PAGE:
(Warning: This article contains things that may be emotionally triggering for some)
Today I saw Aylan.
I didn’t mean too. There he was. In my news feed. His lifeless, three year old body. Laying, washed up on the Turkish shoreline. Still fully dressed. He looked like he was sleeping. As if he were one of my own precious boys.
I looked at the unbearable photos. Ones from his life. Ones from his death. Read his story. Between sobs. Between the snot and tears. I tried to get the complete picture. Of the others who have died. The countless others. These helpless refugees. Then I closed my computer. And wept.
I’m on vacation. I should be enjoying myself. Relaxing. This kind of time is rare for me. And critical. And because of issues with anxiety and depression and a past of addiction and alcoholism, I am encouraged by my therapist and loved ones to avoid things that may be too traumatic. I have a tendency to empathize too closely. Carry the burden as if it were my own. When I can barely carry the weight of my own life. And today I let that guard down.
Today, I see you, Aylan. I see you and I did not look away. And my heart is broken.
His mother and four year old brother also died in those waters as his family fled Syria in hopes of finding a new, safer life in Canada. It was never meant to be. Instead, the western world has chosen to drag their feet. And now Aylan is dead. He is part of a massive exodus of refugees from the middle east. His father told CNN, "I don't want anything else from this world. Everything I was dreaming of is gone. I want to bury my children and sit beside them until I die.” Let that sit for a moment.
And this is why pain matters. Human suffering. This is why we shouldn't look away. Why the outrage over people in dire circumstance, in need of rescue, should not simply be “their problem.” When the western world closes itself off. Creates an us versus them mentality.
When did we get so entitled and self absorbed that this would not move us to action? When defending borders to keep out the hostile few means not letting in the dying? The tired, the poor, the huddled masses? When a parent would choose the perils of the ocean over the safety of solid ground for his family, and yet we tell him no. Turn him away. Not the terrorists. Not the people who perpetrate evil. Not the darkness of this world. Us. I mean, the ones who can help. Who have resource. Have ability. Have aide. We turn our back. There is something inherently wrong.
What has happened to humanity?
Where is the outcry of the church? Not the buildings. Not the pastors. I mean the community. The 2 billion believers on the planet.
I hear it loudly regarding guns, abortion, gay marriage.
What happened to, "For I was hungry, and you gave me something to eat. I was thirsty, and you gave me something to drink. I was a stranger, and you invited me in. I needed clothes and you clothed me, I was sick and you looked after me, I was in prison and you came to visit me." (Matthew 25:35)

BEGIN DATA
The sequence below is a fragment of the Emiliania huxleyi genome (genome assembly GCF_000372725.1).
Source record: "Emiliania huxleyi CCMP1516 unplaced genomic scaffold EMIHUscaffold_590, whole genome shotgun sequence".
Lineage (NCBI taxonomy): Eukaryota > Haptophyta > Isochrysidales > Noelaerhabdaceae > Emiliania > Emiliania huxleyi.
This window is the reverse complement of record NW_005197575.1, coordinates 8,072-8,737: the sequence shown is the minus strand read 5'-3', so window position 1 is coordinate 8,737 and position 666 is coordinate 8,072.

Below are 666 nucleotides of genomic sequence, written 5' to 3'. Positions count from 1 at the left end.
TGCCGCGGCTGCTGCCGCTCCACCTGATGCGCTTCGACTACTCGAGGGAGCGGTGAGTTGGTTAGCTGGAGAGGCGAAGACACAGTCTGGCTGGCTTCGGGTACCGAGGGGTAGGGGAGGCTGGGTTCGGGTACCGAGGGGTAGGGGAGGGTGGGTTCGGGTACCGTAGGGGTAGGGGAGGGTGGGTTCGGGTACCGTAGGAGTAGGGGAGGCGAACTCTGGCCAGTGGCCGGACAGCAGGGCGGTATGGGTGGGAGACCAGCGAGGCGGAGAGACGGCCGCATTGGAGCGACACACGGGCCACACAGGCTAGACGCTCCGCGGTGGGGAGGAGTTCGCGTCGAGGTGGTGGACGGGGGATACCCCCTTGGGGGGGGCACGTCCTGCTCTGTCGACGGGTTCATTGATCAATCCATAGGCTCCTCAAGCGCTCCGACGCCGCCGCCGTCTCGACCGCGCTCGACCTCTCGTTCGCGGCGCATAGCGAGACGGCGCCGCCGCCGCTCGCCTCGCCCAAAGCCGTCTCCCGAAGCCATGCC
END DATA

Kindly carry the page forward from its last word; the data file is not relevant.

What happened to, "Learn to do good. Seek justice. Help the oppressed. Defend the cause of orphans. Fight for the rights of widows." (Isaiah 1:17)
What happened to, "Truly I tell you, whatever you did for one of the least of these brothers and sisters of mine, you did for me." (Matthew 25:40)
Where is the action?
Because I see you, Aylan. I see you and I will not look away. Because you were one of us. And we failed you.
There is room. There is resource. There is enough.
And I may be an idealist. I know that. It’s probably where over half my issues in life stem from. I think things should be a certain way and when they are not, my mind and my heart just cannot handle it. And maybe that is my problem.
Or maybe the problem is with the world.
That we have somehow numbed ourselves to tragedy. To devastation. The images have become so prevalent that the impact they may have once had no longer exists. We are not moved. Slogans like, "Never again" from World War II are rendered meaningless. Besides, we’ve seen worse in the movies.
So we get back to our $7 coffees. Our $600 phones. Our $300 handbags. And in that moment we are lost. Because we have entered the territory of, "Truly I tell you, whatever you did not do for one of the least of these, you did not do for me." (Matthew 25:45)
Because the minute we are not shattered to the core, into action, by the death of an Aylan or others like him, we have lost our capacity to empathize and to be decent human beings. The moment we can look away and simply carry on with our lives, just status quo, we have lost sight of compassion. Of love. Of Jesus. And God forgive us.
So I see you, Aylan. And I am so sorry. I am going to try and do better. I am going to put down my coffee. Put down my phone. I'm going to start somewhere. Do something. Because I see you. And now I'm responsible.
*If you are interested in learning more about refugees or human trafficking, I am attaching some links here to get you started. Whether it’s time volunteering, donating money to an organization or cause, or something more, we all have a part to play.